This is for all of you who have so thoughtfully commented this week, and specifically for Sara, whose son feels the same way. By the way, Sara, tomorrow is pajama day at school. I know what your child would be wearing.
After journeying with Peter Pan and screaming with Mr. Toad, it was time to fly with Dumbo, a ride that is non-threatening both because it involves pastel elephants and because the kids can tell from the outside exactly what they are in for. Even though we were one of the last families to load, Zachary managed to score a pink elephant with his father, while Benjamin and I giggled just in front in a lovely purple pachyderm.
Afterwards, the verdict was split: one child wanted the merry-go-round, the other the roller coaster. We compromised and Zachary went to pee while his brother squealed “PONY!” for the entire length of the carousel ride. And, because lines were mysteriously short, even for off-season, Zach and I managed to slip onto the teacups before Ben and J caught up with us.
I get uncomfortably dizzy even when I am not pregnant, so suffice it to say our teacup was one of the more gently spinning ones. “From now on,” I declared upon our exit, “the teacups are a Daddy ride.” I went to recover in line for a boat ride through miniature storybook land, a line that moved so quickly that J and the boys almost didn’t manage to get to the front to join me before I boarded.
And then, Zach got his long-awaited roller coaster, if you can really call the little acorn ride in Mickey’s Toontown a roller coaster. Benjamin and I, meanwhile, went out to stalk Minnie Mouse. He had hugged her on the last visit and was completely smitten. Sadly, all we managed was second-runner-up Mickey, but the toddler was pretty much cooked by this point. It was time to take the train to Frontierland, sit in the air conditioning with baskets of chicken fingers (while Zachary gingerly lunched on apple slices), and listen to a fantastic banjo show in the Golden Horseshoe.
It had been a hell of a morning in Disneyland. And, because we like to spoil ourselves our children, we stopped off for ice cream on Main Street. By now, everyone’s goose was totally fried, and we decided to pick up the promised mouse ears on our way to the exit, giving the kids a chance to sleep it off in the car before a rousing game of “visit prospective houses” in the afternoon.
And that’s how we ended up in a store, Zachary trying on ears while I chased his little brother. Then, Benjamin stopped in his tracks. There, in front of him, were rows and rows of stuffed animals. Mickey Mouse stuffed animals, to be precise. He grabbed one and clutched it. “Mi-Mouse!”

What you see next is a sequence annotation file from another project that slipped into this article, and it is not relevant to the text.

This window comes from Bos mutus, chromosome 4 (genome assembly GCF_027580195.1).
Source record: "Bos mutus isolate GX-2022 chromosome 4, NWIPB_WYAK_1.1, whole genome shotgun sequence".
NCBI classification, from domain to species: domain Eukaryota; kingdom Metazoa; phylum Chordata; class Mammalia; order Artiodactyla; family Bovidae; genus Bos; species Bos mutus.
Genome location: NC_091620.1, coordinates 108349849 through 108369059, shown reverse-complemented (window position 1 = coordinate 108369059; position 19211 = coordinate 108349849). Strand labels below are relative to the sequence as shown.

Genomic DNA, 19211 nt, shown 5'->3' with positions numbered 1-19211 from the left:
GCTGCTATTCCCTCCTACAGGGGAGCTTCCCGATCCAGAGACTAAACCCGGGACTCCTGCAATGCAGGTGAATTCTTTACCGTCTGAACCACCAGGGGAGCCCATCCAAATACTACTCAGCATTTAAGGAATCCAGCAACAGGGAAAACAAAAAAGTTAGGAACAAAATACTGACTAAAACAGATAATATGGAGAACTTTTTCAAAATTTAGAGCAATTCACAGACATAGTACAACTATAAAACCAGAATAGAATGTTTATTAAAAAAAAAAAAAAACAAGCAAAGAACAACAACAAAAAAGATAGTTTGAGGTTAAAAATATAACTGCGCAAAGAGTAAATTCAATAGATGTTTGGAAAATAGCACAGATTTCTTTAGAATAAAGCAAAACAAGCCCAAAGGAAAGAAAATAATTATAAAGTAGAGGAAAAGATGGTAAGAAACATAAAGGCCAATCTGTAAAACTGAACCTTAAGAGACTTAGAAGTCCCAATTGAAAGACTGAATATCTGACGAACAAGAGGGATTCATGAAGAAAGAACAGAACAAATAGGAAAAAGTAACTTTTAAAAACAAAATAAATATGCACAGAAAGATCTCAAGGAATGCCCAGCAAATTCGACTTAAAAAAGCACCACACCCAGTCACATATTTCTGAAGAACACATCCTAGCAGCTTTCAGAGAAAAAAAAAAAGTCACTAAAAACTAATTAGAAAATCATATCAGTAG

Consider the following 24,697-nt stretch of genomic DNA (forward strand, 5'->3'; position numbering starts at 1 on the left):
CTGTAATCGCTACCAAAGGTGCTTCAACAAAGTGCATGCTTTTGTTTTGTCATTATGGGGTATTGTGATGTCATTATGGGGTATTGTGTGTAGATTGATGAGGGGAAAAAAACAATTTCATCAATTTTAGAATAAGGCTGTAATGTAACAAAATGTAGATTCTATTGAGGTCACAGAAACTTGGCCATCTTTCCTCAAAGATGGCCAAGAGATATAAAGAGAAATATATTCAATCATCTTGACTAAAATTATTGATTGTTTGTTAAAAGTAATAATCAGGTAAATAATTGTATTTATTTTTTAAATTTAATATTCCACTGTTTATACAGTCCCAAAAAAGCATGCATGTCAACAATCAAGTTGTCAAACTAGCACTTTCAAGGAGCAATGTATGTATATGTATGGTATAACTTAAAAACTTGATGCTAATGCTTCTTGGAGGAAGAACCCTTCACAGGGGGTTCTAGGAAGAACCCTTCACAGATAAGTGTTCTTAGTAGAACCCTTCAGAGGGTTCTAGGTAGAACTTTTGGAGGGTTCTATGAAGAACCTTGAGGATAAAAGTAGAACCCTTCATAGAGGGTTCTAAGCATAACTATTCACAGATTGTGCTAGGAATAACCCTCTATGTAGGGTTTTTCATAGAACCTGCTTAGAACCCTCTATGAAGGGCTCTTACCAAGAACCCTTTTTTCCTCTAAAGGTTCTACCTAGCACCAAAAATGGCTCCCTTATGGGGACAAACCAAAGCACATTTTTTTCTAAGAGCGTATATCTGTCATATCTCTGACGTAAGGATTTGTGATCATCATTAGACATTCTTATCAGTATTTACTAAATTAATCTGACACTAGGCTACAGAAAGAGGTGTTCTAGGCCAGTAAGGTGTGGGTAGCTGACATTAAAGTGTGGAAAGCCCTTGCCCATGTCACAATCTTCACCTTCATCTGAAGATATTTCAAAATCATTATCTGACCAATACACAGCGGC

I sighed. We want less crap, not more. We are trying to minimize our impact on the planet by buying only things we really will use, and the ears themselves were enough of a compromise for the day. But, I also know when I am beaten. “Go show it to Daddy,” I told him, and Benjamin ran off. It was clear we would either be buying the animal or surgically removing it from his grasp. And, because we did not want to deal with the tantrum were trying to be fair, I pulled a pink Mickey bracelet off the shelf for Zachary, whose entire face lit up when we handed it to him.
Now, appropriately product-laden, we headed across the street to the right place for ears, the Mad Hatter’s shop. “Which color do you want?” I asked Zachary, using my ever-widening body to block the sparkly pink ears with a bow. He scanned about, looking over the rainbow of ears, seeking the color we all knew he would choose.
“Pink,” he declared, and I subtly guided him to the plain pink ears that were much less likely to occasion teasing among his peers. While we have long grown used to his monochromania, we try to help him find the pinks that are less ostentatious. He does not want girly things; he wants pink things. He just cannot tell the difference, and we have tried to shield him from the stereotype that boys don’t wear pink. We prefer he not even know that there are pig-heads out there who believe that only girls can like such lovely colors. Frankly, however, it is hard to find a whole lot of manly pink shorts. We guide the process so he can be handsome in pink.
I asked the saleslady for help fitting the proper ears. “He’d like these pink ones,” I said.
“Boys can wear pink, you know,” he declared, and inside I suddenly felt like lettuce that has unexpectedly found itself left out in the hot sun. He knew, then. He knew the stereotype well enough to take a preemptive strike against it. Had people said things to him? At three-and-a-half, were they already trying to take away his joy and his favorite color? And was he already having to defend his individuality?
We bought the ears: pink for him and red for his brother (he looks beautiful in red), and made a serendipitous Minnie-sighting as we headed for the exit. Two hugs and one picture later, we were finally out the gate, Benjamin in the stroller and Zachary perched on J’s shoulders, pink ears, pink shorts, and pink bracelet gleaming in the sun.
And that’s when I heard it. A girl behind me, older than my children but still young enough to sound like a child. “Do you see that boy? He’s a boy and he’s wearing pink.”
I wanted to spin around, confront her parents for allowing her to sink into the mud of gender stereotypes, point out that my son loves trains and busses and building along with stickers and coloring and cranes and construction sites and flowers. But that would be playing right into the bigotry that is so inherent in our society that a preschooler cannot dress how he chooses without feeling the need to defend himself.
And so, without even turning around, I shot back, “Boys can like pink.” At least he knows I am defending right alongside him.
I promise tomorrow’s post is not about gender! But it is an important one, so please do stop by.